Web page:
Track Talk

January 12, 2014 § Leave a comment

tracks2In an earlier post I described the dilemmas caused by the possibility of high speed trains passing on the Third Street tracks behind the Dana-Thomas House (click here to read).  That crisis was averted when the Federal Railroad Administration ruled to route the “super trains” (110 mph) on Springfield’s Tenth Street tracks.  Now officials are planning to upgrade the Third Street tracks so that freight and passenger train speeds through Springfield can be raised from the current 25 mph to 40 mph.  Once again, damage to the House from train vibrations is a concern.

This isn’t the first time the property was endangered by a fast train. On July 9, 1910, both the Illinois State Journal and the Illinois State Register reported that two “empty” rail cars jumped the tracks at Third and Lawrence and crashed into the brick wall surrounding the Lawrence House.  The train was running at a “fair rate of speed,” and the brake beam on the first car broke, derailing them both.   The Journal further reported that the boxcars were not really empty because several hoboes spilled out of them and fled the scene immediately.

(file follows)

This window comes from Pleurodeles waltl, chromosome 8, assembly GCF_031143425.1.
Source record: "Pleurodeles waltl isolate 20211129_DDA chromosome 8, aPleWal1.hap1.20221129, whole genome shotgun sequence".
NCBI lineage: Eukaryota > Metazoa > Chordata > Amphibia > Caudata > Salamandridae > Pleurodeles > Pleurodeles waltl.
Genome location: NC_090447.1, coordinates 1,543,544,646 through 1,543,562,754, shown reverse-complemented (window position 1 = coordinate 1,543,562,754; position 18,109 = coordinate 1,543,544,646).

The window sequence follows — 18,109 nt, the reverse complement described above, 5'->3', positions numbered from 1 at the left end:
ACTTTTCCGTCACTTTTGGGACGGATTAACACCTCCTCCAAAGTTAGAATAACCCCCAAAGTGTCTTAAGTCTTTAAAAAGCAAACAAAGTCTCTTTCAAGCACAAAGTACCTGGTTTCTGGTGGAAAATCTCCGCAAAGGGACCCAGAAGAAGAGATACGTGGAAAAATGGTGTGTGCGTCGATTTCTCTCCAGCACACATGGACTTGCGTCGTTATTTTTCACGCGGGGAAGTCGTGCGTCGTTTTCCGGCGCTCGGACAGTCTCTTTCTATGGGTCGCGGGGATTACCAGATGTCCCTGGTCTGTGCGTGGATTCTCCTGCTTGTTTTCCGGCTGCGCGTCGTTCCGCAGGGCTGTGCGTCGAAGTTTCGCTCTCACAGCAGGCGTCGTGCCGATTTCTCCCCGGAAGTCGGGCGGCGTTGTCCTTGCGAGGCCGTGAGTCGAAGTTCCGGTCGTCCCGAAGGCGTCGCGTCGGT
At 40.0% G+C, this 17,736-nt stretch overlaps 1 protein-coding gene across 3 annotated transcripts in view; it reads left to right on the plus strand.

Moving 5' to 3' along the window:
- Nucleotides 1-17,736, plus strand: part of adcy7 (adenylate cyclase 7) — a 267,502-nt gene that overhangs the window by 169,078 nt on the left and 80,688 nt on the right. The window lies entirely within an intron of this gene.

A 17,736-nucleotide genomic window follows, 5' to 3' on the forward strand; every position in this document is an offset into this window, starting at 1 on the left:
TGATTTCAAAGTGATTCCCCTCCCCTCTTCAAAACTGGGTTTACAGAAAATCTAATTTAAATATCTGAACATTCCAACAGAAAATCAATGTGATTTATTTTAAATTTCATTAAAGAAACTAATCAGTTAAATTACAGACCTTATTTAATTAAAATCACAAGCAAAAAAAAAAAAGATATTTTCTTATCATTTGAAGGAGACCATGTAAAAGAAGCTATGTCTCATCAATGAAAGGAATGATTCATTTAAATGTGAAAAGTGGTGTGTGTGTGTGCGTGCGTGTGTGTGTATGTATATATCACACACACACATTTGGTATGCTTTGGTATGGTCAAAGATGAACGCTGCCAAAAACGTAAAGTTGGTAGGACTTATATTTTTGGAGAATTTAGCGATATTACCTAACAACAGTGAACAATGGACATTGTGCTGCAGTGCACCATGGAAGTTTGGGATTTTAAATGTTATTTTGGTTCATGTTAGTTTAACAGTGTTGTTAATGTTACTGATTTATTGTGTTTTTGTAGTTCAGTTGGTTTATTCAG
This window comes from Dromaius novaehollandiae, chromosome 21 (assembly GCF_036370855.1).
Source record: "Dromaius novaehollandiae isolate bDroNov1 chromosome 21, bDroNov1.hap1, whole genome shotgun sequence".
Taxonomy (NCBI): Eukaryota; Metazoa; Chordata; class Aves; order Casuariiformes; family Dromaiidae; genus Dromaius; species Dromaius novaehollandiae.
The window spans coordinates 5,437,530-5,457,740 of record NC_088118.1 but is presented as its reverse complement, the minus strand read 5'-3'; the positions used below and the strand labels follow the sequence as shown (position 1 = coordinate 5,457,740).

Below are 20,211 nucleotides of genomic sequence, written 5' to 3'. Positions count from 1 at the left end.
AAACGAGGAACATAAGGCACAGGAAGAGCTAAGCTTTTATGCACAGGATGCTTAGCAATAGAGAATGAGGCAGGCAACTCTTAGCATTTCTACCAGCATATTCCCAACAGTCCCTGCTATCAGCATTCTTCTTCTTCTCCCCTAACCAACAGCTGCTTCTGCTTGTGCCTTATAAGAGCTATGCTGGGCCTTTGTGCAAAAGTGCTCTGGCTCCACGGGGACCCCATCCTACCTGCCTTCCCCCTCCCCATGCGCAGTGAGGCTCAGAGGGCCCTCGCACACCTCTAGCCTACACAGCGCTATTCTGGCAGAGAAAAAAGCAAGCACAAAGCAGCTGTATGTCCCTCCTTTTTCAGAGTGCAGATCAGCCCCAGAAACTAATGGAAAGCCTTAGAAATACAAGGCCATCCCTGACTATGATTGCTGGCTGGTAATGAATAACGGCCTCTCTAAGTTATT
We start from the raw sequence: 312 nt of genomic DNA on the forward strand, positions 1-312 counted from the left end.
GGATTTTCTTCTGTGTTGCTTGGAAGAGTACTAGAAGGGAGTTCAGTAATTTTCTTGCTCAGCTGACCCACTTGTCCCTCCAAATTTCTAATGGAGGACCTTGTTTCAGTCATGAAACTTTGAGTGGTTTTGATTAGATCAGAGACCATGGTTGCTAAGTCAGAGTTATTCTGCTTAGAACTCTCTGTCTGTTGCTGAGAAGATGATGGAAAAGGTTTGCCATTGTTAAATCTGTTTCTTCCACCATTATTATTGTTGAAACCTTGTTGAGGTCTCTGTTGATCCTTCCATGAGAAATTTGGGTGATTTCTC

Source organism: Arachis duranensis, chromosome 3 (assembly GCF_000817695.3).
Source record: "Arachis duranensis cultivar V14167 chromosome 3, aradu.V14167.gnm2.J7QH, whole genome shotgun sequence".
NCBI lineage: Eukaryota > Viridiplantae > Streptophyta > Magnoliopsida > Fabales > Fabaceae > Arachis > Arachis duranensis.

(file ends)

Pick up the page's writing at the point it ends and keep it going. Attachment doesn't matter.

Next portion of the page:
The startled travelers were undoubtedly riding the rails to Chicago which, according to the Encyclopedia Chicago History, was the Hobo Capital of the World at that time.  Those same rails frequently took Susan to Chicago, the transportation hub of the country, where she made connections to other destinations. Continuing the tradition, I boarded an Amtrak train and traveled on those tracks to the Windy City this week-end.  The Third Street tracks have a long history of making Chicago journeys easy for all kinds of people.  I will be watching with interest as the next chapter of that history unfolds.

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